In the summer city heat, the bookish introspection of winter yields to days that are alive with fervent sensuality and a certain seasonal madness. This is the perfect moment to explore Marta Minujin’s wild multimedia installation, La Menesunda (slang for a chaotic situation), a 60s-era artistic interpretation of Buenos Aires that has been recreated for only the second time in over fifty years at the New Museum.
Minujin was born in Argentina’s capital in 1943, placing the start of her adulthood in a period of political instability, during which she left for Paris and then New York City. Her art responded with an explosive rebellion against oppressive regimes – less a critique than a coup, on an often monumental scale, perhaps most fully realized in her ongoing series, The Fall of Universal Myths.
For Documenta 14, she built a life-size replica of the Parthenon on the site of a Nazi book-burning pyre; her building material was tens of thousands of forbidden books, which the public was encouraged to take away. Recently, she proposed a full scale, vertical, replica of the Statue of Liberty for New York: it would be covered with McDonald’s hamburger patties to be grilled by local fireman, slathered by ketchup-dropping helicopters, and consumed by tourists. Both projects demonstrate Minujin’s playful but resonant engagement of the public in helping her disassemble and reorder cultural signifiers.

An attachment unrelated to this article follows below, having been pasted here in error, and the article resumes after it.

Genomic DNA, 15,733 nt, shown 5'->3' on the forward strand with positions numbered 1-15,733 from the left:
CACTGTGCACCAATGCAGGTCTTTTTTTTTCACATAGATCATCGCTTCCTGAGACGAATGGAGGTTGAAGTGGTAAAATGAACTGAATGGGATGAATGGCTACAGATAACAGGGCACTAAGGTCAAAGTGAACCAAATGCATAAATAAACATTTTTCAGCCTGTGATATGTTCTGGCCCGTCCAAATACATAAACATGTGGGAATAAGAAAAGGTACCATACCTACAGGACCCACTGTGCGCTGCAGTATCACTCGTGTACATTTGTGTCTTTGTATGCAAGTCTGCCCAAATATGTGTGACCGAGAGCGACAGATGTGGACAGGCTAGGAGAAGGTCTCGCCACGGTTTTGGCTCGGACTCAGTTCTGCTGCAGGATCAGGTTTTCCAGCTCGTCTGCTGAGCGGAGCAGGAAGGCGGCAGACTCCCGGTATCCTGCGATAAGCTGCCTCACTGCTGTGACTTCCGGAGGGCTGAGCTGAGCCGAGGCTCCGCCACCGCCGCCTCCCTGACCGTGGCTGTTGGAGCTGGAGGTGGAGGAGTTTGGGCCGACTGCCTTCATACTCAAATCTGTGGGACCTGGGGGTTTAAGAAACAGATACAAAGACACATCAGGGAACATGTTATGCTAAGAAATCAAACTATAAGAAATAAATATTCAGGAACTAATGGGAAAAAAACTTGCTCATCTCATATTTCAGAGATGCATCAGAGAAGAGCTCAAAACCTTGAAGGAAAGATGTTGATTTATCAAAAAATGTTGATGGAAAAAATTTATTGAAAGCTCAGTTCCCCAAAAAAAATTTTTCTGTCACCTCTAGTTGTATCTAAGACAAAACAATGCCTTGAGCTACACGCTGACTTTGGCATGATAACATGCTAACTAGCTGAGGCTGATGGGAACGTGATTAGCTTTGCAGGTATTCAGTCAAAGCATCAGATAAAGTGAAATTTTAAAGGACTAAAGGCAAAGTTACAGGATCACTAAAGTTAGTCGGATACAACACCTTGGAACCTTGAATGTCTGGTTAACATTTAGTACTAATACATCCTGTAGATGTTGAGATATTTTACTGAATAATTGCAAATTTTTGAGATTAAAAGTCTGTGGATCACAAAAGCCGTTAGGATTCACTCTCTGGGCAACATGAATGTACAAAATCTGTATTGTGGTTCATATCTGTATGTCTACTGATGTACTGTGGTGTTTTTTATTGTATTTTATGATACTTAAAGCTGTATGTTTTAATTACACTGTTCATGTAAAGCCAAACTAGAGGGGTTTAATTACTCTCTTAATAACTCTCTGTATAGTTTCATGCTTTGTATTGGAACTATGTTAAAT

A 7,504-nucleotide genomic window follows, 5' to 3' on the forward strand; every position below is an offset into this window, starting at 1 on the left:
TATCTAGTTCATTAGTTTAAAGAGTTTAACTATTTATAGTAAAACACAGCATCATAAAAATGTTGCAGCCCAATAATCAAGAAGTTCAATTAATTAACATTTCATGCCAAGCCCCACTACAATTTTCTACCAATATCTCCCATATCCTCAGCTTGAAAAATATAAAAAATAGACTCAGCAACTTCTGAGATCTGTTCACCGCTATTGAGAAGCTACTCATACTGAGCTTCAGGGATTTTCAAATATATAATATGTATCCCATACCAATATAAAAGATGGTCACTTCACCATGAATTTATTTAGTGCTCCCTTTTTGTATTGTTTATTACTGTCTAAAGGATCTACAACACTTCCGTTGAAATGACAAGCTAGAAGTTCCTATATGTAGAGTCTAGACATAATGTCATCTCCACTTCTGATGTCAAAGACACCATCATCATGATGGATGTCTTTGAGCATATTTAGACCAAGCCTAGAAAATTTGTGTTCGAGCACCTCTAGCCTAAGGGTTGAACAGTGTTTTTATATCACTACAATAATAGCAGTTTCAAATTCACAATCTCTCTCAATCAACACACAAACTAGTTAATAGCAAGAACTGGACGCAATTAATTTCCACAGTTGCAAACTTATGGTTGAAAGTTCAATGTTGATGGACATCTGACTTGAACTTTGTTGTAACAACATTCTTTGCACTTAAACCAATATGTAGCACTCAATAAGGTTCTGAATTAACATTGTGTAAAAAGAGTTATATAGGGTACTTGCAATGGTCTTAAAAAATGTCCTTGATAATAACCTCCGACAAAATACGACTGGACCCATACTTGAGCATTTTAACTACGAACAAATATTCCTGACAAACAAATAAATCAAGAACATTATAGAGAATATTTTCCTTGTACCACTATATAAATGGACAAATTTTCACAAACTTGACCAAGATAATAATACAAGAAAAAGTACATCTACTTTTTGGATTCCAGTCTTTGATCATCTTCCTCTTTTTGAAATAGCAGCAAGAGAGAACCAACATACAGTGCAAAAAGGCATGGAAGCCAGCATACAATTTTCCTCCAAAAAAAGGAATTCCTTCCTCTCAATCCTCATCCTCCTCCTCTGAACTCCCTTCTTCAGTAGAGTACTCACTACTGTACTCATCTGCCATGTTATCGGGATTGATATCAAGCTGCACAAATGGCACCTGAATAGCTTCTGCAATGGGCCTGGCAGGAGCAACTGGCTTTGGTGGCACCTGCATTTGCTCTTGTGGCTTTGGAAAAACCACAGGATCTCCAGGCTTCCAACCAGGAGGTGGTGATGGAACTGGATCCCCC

La Menesunda, first exhibited in 1965, integrates many of the international avant-garde art concepts Minujin became acquainted with in the 60s. Most directly inspired by Allan Kaprow’s “happenings,” but also by performance art, video and technology art, Pop Art, Fluxus, and psychedelia, the installation lures visitors through a buzzing neon alley (evoking the streets of Buenos Aires at night), and then up through a series of themed chambers – such as one festooned with cosmetics, featuring a perky attendant who offers to touch-up eyelids, lips, or fingernails.
As visually and materially dynamic as Minujin’s art is, by design it’s the immaterial aspect – the experience and concept – that is most profound and lasting. Up until she was in her 40s, she destroyed any art she made to resist becoming “enslaved” by the art market. Her non-precious relationship to the object-hood of art makes for an almost disconcerting participatory engagement, which is not to be missed. Let the fever dream of La Menesunda take you away as you climb and clamber and step back out into the white-walled museum a little addled, and a little irreverent.